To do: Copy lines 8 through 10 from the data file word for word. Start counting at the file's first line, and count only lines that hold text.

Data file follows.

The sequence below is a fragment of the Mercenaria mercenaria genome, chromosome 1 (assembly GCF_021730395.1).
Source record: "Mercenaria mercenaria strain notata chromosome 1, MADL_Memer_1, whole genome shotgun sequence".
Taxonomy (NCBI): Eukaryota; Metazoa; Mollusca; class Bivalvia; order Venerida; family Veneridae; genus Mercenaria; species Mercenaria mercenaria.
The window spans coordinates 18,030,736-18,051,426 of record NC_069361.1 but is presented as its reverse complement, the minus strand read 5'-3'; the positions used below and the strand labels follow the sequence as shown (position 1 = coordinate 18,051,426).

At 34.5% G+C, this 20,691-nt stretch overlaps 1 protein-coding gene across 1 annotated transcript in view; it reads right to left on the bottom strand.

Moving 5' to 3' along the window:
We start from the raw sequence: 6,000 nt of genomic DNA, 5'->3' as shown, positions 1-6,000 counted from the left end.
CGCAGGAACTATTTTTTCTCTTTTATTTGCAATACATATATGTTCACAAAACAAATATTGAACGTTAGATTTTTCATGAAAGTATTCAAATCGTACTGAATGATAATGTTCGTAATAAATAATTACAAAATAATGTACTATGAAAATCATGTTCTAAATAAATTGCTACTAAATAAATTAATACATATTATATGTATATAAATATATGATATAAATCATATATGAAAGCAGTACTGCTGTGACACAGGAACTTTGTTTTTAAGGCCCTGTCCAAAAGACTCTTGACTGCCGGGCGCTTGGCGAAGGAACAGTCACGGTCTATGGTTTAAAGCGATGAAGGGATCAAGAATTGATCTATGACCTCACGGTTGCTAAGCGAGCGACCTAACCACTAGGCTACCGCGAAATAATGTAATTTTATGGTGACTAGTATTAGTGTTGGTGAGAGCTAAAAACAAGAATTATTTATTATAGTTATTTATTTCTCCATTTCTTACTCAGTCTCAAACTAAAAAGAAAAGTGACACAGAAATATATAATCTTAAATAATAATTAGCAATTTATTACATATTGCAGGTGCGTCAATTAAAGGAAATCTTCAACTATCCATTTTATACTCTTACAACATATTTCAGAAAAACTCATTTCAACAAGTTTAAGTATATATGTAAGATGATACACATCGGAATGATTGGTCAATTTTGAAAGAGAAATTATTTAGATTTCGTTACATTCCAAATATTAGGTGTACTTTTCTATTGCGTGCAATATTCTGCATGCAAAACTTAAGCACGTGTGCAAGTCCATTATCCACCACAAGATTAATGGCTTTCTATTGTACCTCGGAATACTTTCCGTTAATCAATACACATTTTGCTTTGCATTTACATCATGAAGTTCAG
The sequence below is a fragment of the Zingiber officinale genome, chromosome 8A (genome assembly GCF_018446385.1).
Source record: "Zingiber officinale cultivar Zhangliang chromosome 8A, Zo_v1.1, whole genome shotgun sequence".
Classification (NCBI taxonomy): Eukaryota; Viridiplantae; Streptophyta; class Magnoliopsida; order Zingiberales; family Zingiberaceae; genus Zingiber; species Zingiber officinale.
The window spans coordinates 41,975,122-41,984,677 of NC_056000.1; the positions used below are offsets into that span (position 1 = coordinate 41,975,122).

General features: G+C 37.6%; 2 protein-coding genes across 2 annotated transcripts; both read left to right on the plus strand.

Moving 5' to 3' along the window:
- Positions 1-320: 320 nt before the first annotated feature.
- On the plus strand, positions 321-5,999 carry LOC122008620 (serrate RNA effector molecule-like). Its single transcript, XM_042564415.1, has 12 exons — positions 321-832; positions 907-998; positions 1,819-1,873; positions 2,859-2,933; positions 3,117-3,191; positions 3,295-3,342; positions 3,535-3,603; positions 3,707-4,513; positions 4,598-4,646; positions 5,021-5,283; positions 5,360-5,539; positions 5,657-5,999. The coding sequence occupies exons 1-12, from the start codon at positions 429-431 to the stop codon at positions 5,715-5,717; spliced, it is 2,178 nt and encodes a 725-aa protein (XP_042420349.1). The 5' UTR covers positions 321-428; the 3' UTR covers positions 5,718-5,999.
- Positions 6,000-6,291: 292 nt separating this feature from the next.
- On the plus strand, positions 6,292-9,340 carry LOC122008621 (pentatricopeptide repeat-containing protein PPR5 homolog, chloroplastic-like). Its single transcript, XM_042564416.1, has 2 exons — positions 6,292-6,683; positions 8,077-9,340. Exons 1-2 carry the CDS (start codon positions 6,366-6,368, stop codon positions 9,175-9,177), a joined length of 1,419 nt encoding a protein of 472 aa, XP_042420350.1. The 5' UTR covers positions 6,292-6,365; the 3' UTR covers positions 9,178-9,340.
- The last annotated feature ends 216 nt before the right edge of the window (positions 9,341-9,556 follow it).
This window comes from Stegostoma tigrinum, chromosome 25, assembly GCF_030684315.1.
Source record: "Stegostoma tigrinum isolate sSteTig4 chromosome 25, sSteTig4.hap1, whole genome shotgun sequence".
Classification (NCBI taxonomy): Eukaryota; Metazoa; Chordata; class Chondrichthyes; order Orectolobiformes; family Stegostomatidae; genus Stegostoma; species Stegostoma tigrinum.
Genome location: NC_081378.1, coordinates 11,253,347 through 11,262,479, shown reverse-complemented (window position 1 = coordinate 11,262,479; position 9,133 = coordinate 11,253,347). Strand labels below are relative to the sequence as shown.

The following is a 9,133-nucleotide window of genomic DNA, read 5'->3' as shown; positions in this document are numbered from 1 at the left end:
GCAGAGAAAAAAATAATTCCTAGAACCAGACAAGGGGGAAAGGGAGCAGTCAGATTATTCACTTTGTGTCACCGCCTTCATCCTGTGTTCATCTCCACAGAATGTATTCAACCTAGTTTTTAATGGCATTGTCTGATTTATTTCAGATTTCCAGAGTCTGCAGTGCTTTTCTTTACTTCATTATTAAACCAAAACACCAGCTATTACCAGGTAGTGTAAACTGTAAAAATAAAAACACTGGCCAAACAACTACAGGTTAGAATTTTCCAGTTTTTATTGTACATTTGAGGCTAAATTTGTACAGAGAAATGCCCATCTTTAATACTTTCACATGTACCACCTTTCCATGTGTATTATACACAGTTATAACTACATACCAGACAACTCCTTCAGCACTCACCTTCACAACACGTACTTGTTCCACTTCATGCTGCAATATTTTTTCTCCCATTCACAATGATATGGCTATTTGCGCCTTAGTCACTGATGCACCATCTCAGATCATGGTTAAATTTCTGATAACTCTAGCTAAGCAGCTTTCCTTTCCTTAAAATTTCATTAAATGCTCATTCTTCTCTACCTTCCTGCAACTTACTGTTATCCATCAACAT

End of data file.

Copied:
CGCAGGAACTATTTTTTCTCTTTTATTTGCAATACATATATGTTCACAAAACAAATATTGAACGTTAGATTTTTCATGAAAGTATTCAAATCGTACTGAATGATAATGTTCGTAATAAATAATTACAAAATAATGTACTATGAAAATCATGTTCTAAATAAATTGCTACTAAATAAATTAATACATATTATATGTATATAAATATATGATATAAATCATATATGAAAGCAGTACTGCTGTGACACAGGAACTTTGTTTTTAAGGCCCTGTCCAAAAGACTCTTGACTGCCGGGCGCTTGGCGAAGGAACAGTCACGGTCTATGGTTTAAAGCGATGAAGGGATCAAGAATTGATCTATGACCTCACGGTTGCTAAGCGAGCGACCTAACCACTAGGCTACCGCGAAATAATGTAATTTTATGGTGACTAGTATTAGTGTTGGTGAGAGCTAAAAACAAGAATTATTTATTATAGTTATTTATTTCTCCATTTCTTACTCAGTCTCAAACTAAAAAGAAAAGTGACACAGAAATATATAATCTTAAATAATAATTAGCAATTTATTACATATTGCAGGTGCGTCAATTAAAGGAAATCTTCAACTATCCATTTTATACTCTTACAACATATTTCAGAAAAACTCATTTCAACAAGTTTAAGTATATATGTAAGATGATACACATCGGAATGATTGGTCAATTTTGAAAGAGAAATTATTTAGATTTCGTTACATTCCAAATATTAGGTGTACTTTTCTATTGCGTGCAATATTCTGCATGCAAAACTTAAGCACGTGTGCAAGTCCATTATCCACCACAAGATTAATGGCTTTCTATTGTACCTCGGAATACTTTCCGTTAATCAATACACATTTTGCTTTGCATTTACATCATGAAGTTCAG
The sequence below is a fragment of the Zingiber officinale genome, chromosome 8A (genome assembly GCF_018446385.1).
Source record: "Zingiber officinale cultivar Zhangliang chromosome 8A, Zo_v1.1, whole genome shotgun sequence".